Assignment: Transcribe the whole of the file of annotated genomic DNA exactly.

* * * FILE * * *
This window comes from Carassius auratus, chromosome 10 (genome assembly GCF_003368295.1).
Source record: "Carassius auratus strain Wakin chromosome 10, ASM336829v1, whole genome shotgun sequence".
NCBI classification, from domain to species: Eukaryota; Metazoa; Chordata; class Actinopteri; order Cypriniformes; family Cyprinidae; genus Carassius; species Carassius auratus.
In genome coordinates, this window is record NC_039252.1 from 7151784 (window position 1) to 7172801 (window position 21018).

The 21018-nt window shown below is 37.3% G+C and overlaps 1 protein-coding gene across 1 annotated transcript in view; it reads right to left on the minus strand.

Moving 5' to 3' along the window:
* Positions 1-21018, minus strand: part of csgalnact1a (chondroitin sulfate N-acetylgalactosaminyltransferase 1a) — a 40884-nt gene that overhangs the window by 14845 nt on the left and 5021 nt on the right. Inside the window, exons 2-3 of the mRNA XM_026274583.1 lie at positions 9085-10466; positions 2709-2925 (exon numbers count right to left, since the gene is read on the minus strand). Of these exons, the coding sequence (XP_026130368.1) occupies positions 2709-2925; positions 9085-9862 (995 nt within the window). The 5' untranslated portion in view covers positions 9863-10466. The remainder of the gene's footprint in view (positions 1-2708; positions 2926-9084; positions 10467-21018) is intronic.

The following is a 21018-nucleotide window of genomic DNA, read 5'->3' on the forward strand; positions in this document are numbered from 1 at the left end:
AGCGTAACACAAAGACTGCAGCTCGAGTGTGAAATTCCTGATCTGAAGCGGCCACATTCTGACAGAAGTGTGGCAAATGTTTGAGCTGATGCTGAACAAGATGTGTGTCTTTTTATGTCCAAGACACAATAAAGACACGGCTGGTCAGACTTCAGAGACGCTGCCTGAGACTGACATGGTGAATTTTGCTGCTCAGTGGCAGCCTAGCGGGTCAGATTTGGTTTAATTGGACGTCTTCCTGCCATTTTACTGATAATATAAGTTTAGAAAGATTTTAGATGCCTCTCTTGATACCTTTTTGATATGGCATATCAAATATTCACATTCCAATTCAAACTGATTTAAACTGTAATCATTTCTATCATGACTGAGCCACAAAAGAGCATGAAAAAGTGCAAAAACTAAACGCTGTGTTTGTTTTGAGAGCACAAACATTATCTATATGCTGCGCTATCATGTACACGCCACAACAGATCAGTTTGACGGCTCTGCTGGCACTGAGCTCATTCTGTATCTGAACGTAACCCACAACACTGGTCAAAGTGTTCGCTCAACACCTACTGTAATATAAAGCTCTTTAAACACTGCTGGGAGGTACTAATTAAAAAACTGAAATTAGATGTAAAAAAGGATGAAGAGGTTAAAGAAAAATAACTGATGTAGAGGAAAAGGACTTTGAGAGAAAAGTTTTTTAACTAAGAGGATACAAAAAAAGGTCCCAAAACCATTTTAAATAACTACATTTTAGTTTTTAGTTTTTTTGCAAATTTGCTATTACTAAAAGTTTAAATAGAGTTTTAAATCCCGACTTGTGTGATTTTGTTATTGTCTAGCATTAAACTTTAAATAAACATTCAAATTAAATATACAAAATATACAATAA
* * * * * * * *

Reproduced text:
This window comes from Carassius auratus, chromosome 10 (genome assembly GCF_003368295.1).
Source record: "Carassius auratus strain Wakin chromosome 10, ASM336829v1, whole genome shotgun sequence".
NCBI classification, from domain to species: Eukaryota; Metazoa; Chordata; class Actinopteri; order Cypriniformes; family Cyprinidae; genus Carassius; species Carassius auratus.
In genome coordinates, this window is record NC_039252.1 from 7151784 (window position 1) to 7172801 (window position 21018).

The 21018-nt window shown below is 37.3% G+C and overlaps 1 protein-coding gene across 1 annotated transcript in view; it reads right to left on the minus strand.

Moving 5' to 3' along the window:
* Positions 1-21018, minus strand: part of csgalnact1a (chondroitin sulfate N-acetylgalactosaminyltransferase 1a) — a 40884-nt gene that overhangs the window by 14845 nt on the left and 5021 nt on the right. Inside the window, exons 2-3 of the mRNA XM_026274583.1 lie at positions 9085-10466; positions 2709-2925 (exon numbers count right to left, since the gene is read on the minus strand). Of these exons, the coding sequence (XP_026130368.1) occupies positions 2709-2925; positions 9085-9862 (995 nt within the window). The 5' untranslated portion in view covers positions 9863-10466. The remainder of the gene's footprint in view (positions 1-2708; positions 2926-9084; positions 10467-21018) is intronic.

The following is a 21018-nucleotide window of genomic DNA, read 5'->3' on the forward strand; positions in this document are numbered from 1 at the left end:
AGCGTAACACAAAGACTGCAGCTCGAGTGTGAAATTCCTGATCTGAAGCGGCCACATTCTGACAGAAGTGTGGCAAATGTTTGAGCTGATGCTGAACAAGATGTGTGTCTTTTTATGTCCAAGACACAATAAAGACACGGCTGGTCAGACTTCAGAGACGCTGCCTGAGACTGACATGGTGAATTTTGCTGCTCAGTGGCAGCCTAGCGGGTCAGATTTGGTTTAATTGGACGTCTTCCTGCCATTTTACTGATAATATAAGTTTAGAAAGATTTTAGATGCCTCTCTTGATACCTTTTTGATATGGCATATCAAATATTCACATTCCAATTCAAACTGATTTAAACTGTAATCATTTCTATCATGACTGAGCCACAAAAGAGCATGAAAAAGTGCAAAAACTAAACGCTGTGTTTGTTTTGAGAGCACAAACATTATCTATATGCTGCGCTATCATGTACACGCCACAACAGATCAGTTTGACGGCTCTGCTGGCACTGAGCTCATTCTGTATCTGAACGTAACCCACAACACTGGTCAAAGTGTTCGCTCAACACCTACTGTAATATAAAGCTCTTTAAACACTGCTGGGAGGTACTAATTAAAAAACTGAAATTAGATGTAAAAAAGGATGAAGAGGTTAAAGAAAAATAACTGATGTAGAGGAAAAGGACTTTGAGAGAAAAGTTTTTTAACTAAGAGGATACAAAAAAAGGTCCCAAAACCATTTTAAATAACTACATTTTAGTTTTTAGTTTTTTTGCAAATTTGCTATTACTAAAAGTTTAAATAGAGTTTTAAATCCCGACTTGTGTGATTTTGTTATTGTCTAGCATTAAACTTTAAATAAACATTCAAATTAAATATACAAAATATACAATAA